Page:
8 Ways to Add Hanging Space to a Craft Show Display

If you have larger items that you need to hang at a craft show, but you only have an 8 foot space, you may find these options will help.

You’ll also find ideas for bigger spaces (e.g. you have a 10’x10’ booth).

These options are ideal for displaying products such as:

  • hanging planters
  • smaller wall hangings
  • artwork
  • t-shirts
  • bags
  • signage
  • any other items that can be hung from s-hooks or hangers


1 – Decorative table rod

There are a few versions of these on the market, and they’re typically designed to add decor above a tablescape (e.g. add flowers, lights, balloons, etc. above a dining table).

However, they also work great to add hanging space above a craft show table. 

This one was purchased from Ikea (shown below). It’s really sturdy, easy to set up, and easy to transport (it breaks down into 5 pieces; the 2 vertical posts, the horizontal bar, and the end caps).

Decorative table rod

I also like that the rod is round, so it’s conducive to hanging hooks or hangers from it (and they’ll easily slide). 

The only thing I don’t like about this one is that the height isn’t adjustable. 

You can adjust the width to fit a more narrow or wider table than mine (which is 5 feet). 


2 – Kids’ clothes rack

There are many different styles of kids’ clothes racks that fit on top of a craft show table. 

I purchased this one on Amazon and there are several other options such as mini hang bars/rolling racks, double hanging racks, mini storage units with hanging and shelf space, etc.

Kids' clothes rack

They’re small enough to fit on a table and short enough that it doesn’t place hanging items out of reach. 

This one also folds flat so it’s easy to transport and store.

Be sure to check the height, width, and depth of the unit before purchasing. 


3 – Room dividers

If you need to hang items such as art or wreaths, room dividers or privacy screens may be more suitable. 

Here’s a DIY by Ohoh Deco you can follow to build a room divider. You would simply add more horizontal pieces of wood you could hang items from and skip the solid wood in the centre (which will make it lighter and easier to transport).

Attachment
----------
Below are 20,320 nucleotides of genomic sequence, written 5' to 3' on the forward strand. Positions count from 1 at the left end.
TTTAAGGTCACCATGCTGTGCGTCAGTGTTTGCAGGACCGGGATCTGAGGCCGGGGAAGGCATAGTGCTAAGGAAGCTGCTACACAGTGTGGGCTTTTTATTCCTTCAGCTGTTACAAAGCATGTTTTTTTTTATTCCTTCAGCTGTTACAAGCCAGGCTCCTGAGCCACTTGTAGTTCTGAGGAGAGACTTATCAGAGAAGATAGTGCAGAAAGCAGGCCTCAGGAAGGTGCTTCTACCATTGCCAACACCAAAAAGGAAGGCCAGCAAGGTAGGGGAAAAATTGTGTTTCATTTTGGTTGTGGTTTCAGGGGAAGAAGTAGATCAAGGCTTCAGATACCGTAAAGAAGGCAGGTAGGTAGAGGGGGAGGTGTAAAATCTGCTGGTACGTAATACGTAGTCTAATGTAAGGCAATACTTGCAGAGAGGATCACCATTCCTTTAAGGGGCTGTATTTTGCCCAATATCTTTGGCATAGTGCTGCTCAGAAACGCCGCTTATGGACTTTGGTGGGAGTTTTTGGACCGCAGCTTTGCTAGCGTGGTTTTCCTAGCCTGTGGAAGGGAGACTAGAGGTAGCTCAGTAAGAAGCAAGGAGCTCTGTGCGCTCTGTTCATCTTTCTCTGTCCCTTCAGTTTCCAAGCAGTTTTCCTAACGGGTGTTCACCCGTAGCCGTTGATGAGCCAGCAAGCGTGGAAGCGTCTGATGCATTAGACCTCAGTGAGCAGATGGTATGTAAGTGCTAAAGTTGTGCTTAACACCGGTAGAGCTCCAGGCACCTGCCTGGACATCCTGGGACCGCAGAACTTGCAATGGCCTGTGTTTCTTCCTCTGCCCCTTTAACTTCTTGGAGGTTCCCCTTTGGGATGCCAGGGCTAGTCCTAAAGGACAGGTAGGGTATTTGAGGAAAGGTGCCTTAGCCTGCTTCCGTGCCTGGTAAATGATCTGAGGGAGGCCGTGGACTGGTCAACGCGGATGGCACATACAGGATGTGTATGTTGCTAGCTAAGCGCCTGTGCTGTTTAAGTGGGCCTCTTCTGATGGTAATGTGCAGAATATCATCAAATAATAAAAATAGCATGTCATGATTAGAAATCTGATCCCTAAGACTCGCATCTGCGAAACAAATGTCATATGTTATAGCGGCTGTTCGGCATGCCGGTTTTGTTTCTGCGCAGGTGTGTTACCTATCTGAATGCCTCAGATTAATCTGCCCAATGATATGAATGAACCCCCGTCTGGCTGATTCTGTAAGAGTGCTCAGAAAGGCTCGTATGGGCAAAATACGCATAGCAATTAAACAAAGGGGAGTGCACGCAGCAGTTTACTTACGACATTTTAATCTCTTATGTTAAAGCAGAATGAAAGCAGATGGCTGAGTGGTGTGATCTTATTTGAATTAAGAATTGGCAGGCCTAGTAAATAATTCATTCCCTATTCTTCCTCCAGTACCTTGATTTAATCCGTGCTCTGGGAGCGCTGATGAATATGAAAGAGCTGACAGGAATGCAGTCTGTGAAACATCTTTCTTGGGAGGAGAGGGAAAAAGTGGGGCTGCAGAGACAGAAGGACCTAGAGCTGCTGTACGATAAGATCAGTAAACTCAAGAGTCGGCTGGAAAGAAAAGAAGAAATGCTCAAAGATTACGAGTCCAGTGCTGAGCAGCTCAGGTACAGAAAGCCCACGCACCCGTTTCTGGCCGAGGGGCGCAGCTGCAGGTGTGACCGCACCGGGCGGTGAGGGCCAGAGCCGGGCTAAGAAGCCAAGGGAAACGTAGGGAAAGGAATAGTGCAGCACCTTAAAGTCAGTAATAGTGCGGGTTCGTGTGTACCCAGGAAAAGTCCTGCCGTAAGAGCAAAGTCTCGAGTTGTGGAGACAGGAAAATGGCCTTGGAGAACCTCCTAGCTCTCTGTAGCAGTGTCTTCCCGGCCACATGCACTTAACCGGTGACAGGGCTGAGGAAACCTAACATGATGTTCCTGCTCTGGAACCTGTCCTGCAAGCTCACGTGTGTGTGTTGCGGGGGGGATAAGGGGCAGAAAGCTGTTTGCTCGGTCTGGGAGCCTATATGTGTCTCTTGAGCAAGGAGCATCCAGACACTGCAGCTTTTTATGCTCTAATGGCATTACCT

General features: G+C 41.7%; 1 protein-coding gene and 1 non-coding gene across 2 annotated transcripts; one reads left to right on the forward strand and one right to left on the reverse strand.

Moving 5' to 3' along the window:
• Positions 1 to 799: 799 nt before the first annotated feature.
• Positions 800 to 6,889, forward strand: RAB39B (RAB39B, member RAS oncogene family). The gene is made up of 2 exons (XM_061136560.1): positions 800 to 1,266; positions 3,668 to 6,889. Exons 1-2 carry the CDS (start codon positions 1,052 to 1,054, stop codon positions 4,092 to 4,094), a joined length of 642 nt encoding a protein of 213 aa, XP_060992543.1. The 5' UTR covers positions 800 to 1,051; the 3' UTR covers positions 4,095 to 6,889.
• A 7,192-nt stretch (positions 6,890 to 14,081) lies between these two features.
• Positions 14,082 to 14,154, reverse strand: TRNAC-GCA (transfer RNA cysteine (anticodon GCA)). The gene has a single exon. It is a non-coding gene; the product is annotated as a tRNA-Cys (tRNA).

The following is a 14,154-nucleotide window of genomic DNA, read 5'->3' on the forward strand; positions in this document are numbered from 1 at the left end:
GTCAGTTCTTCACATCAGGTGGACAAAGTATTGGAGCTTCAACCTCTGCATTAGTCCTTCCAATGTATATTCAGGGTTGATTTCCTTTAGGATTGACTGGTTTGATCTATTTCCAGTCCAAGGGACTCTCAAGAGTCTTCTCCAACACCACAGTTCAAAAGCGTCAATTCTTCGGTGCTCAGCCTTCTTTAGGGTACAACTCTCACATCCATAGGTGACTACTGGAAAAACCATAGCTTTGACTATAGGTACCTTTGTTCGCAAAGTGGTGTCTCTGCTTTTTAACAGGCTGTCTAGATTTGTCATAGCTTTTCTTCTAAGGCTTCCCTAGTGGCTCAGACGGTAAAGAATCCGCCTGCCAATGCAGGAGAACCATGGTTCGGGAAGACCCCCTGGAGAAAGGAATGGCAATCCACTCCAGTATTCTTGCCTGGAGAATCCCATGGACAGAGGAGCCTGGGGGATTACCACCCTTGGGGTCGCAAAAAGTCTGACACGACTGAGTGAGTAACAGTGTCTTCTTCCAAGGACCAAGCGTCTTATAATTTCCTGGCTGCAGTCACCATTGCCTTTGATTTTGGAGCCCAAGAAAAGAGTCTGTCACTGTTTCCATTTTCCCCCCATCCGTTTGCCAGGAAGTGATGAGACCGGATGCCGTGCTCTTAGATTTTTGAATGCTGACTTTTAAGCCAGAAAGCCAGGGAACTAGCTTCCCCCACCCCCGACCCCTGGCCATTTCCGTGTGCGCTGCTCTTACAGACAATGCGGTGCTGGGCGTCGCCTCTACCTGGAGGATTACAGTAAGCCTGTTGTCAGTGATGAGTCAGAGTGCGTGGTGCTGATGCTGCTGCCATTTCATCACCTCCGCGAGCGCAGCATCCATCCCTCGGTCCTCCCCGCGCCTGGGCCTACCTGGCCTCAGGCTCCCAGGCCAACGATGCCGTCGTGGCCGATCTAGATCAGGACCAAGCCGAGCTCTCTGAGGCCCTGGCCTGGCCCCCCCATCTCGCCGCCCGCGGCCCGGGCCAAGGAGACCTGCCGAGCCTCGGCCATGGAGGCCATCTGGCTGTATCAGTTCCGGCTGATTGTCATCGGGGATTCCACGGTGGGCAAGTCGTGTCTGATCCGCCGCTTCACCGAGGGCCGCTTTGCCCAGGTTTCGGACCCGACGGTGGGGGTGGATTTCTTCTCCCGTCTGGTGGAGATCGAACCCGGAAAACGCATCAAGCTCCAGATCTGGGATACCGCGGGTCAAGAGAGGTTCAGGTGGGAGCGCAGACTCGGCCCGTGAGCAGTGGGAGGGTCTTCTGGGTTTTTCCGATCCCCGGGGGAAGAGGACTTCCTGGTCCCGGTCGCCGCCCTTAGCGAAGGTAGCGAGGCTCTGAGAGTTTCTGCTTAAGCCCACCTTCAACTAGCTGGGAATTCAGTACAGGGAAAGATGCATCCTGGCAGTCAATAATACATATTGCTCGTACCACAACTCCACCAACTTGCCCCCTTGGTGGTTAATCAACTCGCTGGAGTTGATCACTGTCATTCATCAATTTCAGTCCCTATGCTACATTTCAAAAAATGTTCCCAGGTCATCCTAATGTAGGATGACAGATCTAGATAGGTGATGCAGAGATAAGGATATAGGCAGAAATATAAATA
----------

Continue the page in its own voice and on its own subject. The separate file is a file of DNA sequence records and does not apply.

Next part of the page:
Room divider

If you want to buy a room divider or privacy screen, check places such as Home Depot, Ikea, Amazon, etc for different styles, sizes, and materials.


4 – DIY tabletop hanging unit

Depending on how handy you are with power tools, you may be able to make a hanging unit to fit your space.

I’m not that handy with power tools, so I used wooden crates, 2x2s, and a wooden dowel to build my hanging display fixture. 

DIY hanging craft show fixture

I only needed a handsaw (to cut my 2×2’s and dowel to length) and a drill (to drill holes for the dowel and screws).

It’s sturdy, easy to assemble (you’ll need to bring a screwdriver if you want to remove the upright posts for transport), and adjustable (you can adjust the height of the 2x2s and length of the dowel for more or less hanging space). 

If you plan to hang items that have some weight to them, be sure to choose a dowel that is larger in diameter so it doesn’t droop.


5 – Rollbar

A rollbar can be added to a craft show booth, behind or next to a table, or even set over the table. 

You can then hang your products from s-hooks or hangers.

Be sure it doesn’t cause a tripping hazard or spill out of your allotted space.



6 – Pegboard

If you need to hang smaller items, such as jewelry, ornaments, hair accessories, etc. you can use a pegboard and cut it to size. 

You can hang a pegboard from the table rod (as shown below) or build a base that allows it to stand upright.